receiving means for receiving a plurality of current state signals representing current states of the device and a plurality of control signals for effecting control of the device; transforming means for transforming the current state signals and the control signals to a linear time invariant system; estimating means for estimating an expected behavior of the device using the transformed current state signals and the transformed control signals and for generating estimate signals corresponding to the expected behavior; and determining means for determining the operational status of the control system by comparing the expected behavior of the device to the actual behavior of the device. 8. Apparatus for detecting a failure in a flight control device having multiple inputs and operating in an environment having multiple parameters, comprising:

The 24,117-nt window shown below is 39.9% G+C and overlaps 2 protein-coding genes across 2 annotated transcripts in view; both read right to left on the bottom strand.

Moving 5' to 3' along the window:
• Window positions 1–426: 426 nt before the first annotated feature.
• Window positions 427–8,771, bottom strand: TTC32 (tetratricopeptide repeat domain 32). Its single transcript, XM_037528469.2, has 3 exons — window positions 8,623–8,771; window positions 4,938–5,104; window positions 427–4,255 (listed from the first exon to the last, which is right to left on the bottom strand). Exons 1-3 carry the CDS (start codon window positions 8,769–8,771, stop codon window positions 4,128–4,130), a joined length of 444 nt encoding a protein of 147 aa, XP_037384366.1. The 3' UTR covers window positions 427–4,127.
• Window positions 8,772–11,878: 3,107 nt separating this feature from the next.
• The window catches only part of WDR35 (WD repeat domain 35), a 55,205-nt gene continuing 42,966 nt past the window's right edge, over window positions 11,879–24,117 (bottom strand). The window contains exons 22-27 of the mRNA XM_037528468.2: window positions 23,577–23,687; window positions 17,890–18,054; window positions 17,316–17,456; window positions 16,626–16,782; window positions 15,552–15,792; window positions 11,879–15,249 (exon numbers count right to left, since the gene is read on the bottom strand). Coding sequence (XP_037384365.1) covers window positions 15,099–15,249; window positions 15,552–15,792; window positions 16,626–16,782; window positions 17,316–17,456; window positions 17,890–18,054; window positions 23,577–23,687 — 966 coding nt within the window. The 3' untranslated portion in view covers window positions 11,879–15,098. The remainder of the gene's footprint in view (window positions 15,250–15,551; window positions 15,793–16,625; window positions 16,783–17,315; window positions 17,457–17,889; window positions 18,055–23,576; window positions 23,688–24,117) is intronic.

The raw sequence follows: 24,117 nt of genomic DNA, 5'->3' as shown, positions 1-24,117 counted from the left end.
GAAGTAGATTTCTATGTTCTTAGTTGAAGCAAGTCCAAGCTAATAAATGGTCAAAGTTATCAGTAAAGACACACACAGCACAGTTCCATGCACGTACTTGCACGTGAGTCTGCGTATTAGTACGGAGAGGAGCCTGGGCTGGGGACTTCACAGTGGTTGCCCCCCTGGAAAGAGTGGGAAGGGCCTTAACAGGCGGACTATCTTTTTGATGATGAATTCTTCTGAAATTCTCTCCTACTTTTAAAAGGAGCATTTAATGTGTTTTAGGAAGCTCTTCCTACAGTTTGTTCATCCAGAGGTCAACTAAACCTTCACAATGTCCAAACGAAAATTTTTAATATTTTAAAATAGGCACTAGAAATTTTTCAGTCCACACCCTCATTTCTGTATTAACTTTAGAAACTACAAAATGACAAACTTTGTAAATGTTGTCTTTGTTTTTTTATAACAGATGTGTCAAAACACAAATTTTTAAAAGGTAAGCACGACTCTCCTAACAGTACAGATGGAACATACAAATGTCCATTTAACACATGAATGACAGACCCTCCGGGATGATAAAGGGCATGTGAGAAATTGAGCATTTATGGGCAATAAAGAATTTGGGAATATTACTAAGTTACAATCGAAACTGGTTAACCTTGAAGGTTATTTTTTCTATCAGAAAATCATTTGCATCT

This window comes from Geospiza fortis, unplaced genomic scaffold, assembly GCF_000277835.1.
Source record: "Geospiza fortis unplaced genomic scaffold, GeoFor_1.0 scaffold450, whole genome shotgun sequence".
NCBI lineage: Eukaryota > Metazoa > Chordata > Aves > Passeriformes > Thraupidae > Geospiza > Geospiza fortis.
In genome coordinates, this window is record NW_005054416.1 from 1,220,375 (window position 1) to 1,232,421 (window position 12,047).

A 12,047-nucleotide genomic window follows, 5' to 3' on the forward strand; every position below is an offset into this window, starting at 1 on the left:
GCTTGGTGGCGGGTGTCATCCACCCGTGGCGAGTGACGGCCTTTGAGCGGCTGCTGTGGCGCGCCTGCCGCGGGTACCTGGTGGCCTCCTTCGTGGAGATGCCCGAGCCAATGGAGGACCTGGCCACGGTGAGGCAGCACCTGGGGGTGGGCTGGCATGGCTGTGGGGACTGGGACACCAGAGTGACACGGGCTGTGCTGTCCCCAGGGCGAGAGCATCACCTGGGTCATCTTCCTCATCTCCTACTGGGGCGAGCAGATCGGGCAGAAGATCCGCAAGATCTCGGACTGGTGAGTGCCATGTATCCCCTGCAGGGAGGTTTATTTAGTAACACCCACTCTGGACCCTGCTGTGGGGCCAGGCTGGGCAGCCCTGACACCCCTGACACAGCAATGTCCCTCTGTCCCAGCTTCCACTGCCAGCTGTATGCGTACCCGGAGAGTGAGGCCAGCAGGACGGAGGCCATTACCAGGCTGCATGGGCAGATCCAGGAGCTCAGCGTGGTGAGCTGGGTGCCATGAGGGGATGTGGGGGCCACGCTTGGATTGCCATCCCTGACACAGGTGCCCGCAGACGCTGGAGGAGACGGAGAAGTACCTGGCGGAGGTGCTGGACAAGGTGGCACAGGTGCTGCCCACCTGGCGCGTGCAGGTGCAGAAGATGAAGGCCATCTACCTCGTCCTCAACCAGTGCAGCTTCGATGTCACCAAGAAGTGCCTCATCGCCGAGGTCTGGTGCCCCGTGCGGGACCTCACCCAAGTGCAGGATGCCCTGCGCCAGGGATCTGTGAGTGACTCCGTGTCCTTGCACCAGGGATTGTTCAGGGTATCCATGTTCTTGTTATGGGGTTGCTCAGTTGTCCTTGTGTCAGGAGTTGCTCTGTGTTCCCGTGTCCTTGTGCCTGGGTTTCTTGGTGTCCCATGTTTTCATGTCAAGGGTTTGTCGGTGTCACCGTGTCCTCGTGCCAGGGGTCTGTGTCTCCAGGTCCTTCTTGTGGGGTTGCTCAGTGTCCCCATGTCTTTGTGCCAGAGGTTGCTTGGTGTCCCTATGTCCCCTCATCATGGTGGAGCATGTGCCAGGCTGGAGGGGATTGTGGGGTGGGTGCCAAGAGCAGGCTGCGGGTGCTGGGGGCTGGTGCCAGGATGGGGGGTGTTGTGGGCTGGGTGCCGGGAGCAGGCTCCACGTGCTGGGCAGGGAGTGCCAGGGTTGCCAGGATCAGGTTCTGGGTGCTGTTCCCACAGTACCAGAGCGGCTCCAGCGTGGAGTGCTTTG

processing structure for (i) receiving time-varying status signals from the flight control device, (ii) providing reference signals corresponding to the flight control device, (iii) transforming both the status signals and the reference signals to a linear time invariant coordinate system, (iv) calculating flight control device estimated signals based on the transformed status signals and the transformed reference signals, (v) transforming the calculated estimate signal in a physical coordinate system, and (vi) detecting an error in the flight control device when a difference between the transformed estimate signals and the status signals exceed a predetermined threshold. 9. A method of designing control laws for a dynamic device, the device accepting multiple inputs and generating multiple outputs and operating in an environment having varying parameters, characteristics of the device being definable by equations of motion, said method comprising the steps of: